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Welcome to the Encyclopedia of Science Fiction, Fourth Edition. Some sample entries appear below. Click here for the Introduction; here for the masthead; here for Acknowledgments; here for the FAQ; here for advice on citations. Find entries via the search box above (more details here) or browse the menu categories in the grey bar at the top of this page.

Site updated on 15 August 2022
Sponsor of the day: John Howard

Uncanny Tales

1. A US weird-menace Pulp magazine published by Manvis Publications, New York, and edited by Robert O Erisman (uncredited); five issues, April/May 1939 to May 1940. The first issue is volume 2, number 6, because it was a retitling of Star Detective, another weird-menace pulp, which had run from May 1935 to November 1938. It was a companion to Marvel Science Stories, and bore the usual lurid covers showing a young woman being tortured, or worse. Two of the covers had science-fiction features, ...

Avatars

In the world of Computers, Cyberspace and Virtual Reality as these concepts already exist, avatars are familiar as the visible icons or points of presence in virtual space of either human beings or software routines. Well-known examples include the representations of player and non-player characters in Videogames, Computer Role Playing Games, and such online VR environments as Second Life. Vernor Vinge's True Names (1981 dos) prophetically illustrated what is now a commonplace: that one can ...

Stella

Alleged early sf magazine in Sweden, described as follows by Sam J Lundwall in the Scandinavia entry in the second edition of this encyclopedia: "There was an early attempt at a Swedish sf magazine, Stella – four irregular issues April 1886-August 1888, with short stories by [...] foreign authors and a scattering of anonymous material that may have been by local hands – but it was much before its time and vanished without trace." This claim was never independently confirmed and is ...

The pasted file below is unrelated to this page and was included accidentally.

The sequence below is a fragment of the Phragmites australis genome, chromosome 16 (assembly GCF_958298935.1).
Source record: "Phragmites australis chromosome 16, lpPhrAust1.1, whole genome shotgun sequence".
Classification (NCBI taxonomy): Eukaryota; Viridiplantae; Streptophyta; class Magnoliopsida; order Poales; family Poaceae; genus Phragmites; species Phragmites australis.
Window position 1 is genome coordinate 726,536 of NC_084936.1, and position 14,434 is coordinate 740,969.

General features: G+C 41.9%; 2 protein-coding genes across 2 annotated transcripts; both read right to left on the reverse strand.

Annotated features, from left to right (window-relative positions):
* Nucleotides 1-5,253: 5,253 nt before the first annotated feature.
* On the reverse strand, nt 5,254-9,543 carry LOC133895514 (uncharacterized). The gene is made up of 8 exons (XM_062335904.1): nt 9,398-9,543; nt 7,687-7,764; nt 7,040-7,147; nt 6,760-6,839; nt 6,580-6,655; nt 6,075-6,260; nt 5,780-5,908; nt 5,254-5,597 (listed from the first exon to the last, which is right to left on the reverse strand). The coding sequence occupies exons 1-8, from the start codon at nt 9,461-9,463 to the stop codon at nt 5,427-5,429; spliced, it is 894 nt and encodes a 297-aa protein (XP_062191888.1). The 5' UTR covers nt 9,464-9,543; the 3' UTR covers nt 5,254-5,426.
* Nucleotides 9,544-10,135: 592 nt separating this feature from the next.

Malcolm, Ian

(1927-    ) Canadian author of RIP 7 (1976) a spoofish Satire on Sex set in the Near Future when a love Drug causes a worldwide orgy. [JC]

Duffy, Maureen

(1933-    ) UK author several of whose books focus on London, including Capital (1975), a complex set of era-switching meditations – including a Neanderthal man's thoughts about the future – on the deep mythos of the city. The novel influenced (as he has acknowledged clearly) Michael Moorcock's Mother London (1988), and similar later works by Iain Sinclair and Peter Ackroyd. In general Duffy's novels tend to explore marginalized figures, many of them women viewed ...

Langford, David

(1953-    ) UK author, critic, editor, publisher and sf fan, in the latter capacity recipient of 21 Hugo awards for fan writing – some of the best of his several hundred pieces are assembled as Let's Hear It for the Deaf Man (coll 1992 chap US; much exp vt The Silence of the Langford 1996; exp 2015 ebook) as Dave Langford, edited by Ben Yalow – plus five Best Fanzine Hugos and one Semiprozine Hugo for his self-produced news magazine, Ansible (which see). His one ...



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